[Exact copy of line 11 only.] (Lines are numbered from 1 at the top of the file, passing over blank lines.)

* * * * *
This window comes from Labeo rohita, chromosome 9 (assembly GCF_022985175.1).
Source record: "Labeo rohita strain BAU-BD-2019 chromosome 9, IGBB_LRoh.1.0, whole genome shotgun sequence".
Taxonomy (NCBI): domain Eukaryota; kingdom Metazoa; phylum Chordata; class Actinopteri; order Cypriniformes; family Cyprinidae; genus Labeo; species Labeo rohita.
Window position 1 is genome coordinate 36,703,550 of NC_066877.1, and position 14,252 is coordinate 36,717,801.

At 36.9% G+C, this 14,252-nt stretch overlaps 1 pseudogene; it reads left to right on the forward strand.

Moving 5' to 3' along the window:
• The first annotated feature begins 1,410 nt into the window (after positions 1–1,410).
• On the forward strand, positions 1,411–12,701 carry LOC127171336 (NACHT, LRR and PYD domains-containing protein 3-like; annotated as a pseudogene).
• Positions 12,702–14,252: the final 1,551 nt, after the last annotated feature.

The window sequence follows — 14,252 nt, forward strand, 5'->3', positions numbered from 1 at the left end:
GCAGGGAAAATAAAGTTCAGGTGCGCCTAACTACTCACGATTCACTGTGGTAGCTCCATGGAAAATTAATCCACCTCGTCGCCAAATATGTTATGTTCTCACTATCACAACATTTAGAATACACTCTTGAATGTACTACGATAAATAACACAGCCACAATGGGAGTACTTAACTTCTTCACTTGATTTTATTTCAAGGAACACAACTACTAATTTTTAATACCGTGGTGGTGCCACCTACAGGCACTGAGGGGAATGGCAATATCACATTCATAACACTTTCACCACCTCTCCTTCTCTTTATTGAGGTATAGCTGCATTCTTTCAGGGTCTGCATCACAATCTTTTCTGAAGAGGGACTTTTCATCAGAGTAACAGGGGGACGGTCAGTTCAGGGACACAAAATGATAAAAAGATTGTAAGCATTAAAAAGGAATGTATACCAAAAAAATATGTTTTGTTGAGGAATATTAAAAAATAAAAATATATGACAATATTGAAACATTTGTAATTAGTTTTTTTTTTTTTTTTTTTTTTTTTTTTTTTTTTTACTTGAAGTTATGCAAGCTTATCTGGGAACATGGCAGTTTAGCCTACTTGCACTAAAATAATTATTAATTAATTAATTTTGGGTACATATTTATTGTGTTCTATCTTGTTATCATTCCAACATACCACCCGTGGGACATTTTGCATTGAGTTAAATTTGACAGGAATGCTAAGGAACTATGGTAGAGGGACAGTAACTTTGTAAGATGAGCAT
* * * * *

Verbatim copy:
GCAGGGAAAATAAAGTTCAGGTGCGCCTAACTACTCACGATTCACTGTGGTAGCTCCATGGAAAATTAATCCACCTCGTCGCCAAATATGTTATGTTCTCACTATCACAACATTTAGAATACACTCTTGAATGTACTACGATAAATAACACAGCCACAATGGGAGTACTTAACTTCTTCACTTGATTTTATTTCAAGGAACACAACTACTAATTTTTAATACCGTGGTGGTGCCACCTACAGGCACTGAGGGGAATGGCAATATCACATTCATAACACTTTCACCACCTCTCCTTCTCTTTATTGAGGTATAGCTGCATTCTTTCAGGGTCTGCATCACAATCTTTTCTGAAGAGGGACTTTTCATCAGAGTAACAGGGGGACGGTCAGTTCAGGGACACAAAATGATAAAAAGATTGTAAGCATTAAAAAGGAATGTATACCAAAAAAATATGTTTTGTTGAGGAATATTAAAAAATAAAAATATATGACAATATTGAAACATTTGTAATTAGTTTTTTTTTTTTTTTTTTTTTTTTTTTTTTTTTTTACTTGAAGTTATGCAAGCTTATCTGGGAACATGGCAGTTTAGCCTACTTGCACTAAAATAATTATTAATTAATTAATTTTGGGTACATATTTATTGTGTTCTATCTTGTTATCATTCCAACATACCACCCGTGGGACATTTTGCATTGAGTTAAATTTGACAGGAATGCTAAGGAACTATGGTAGAGGGACAGTAACTTTGTAAGATGAGCAT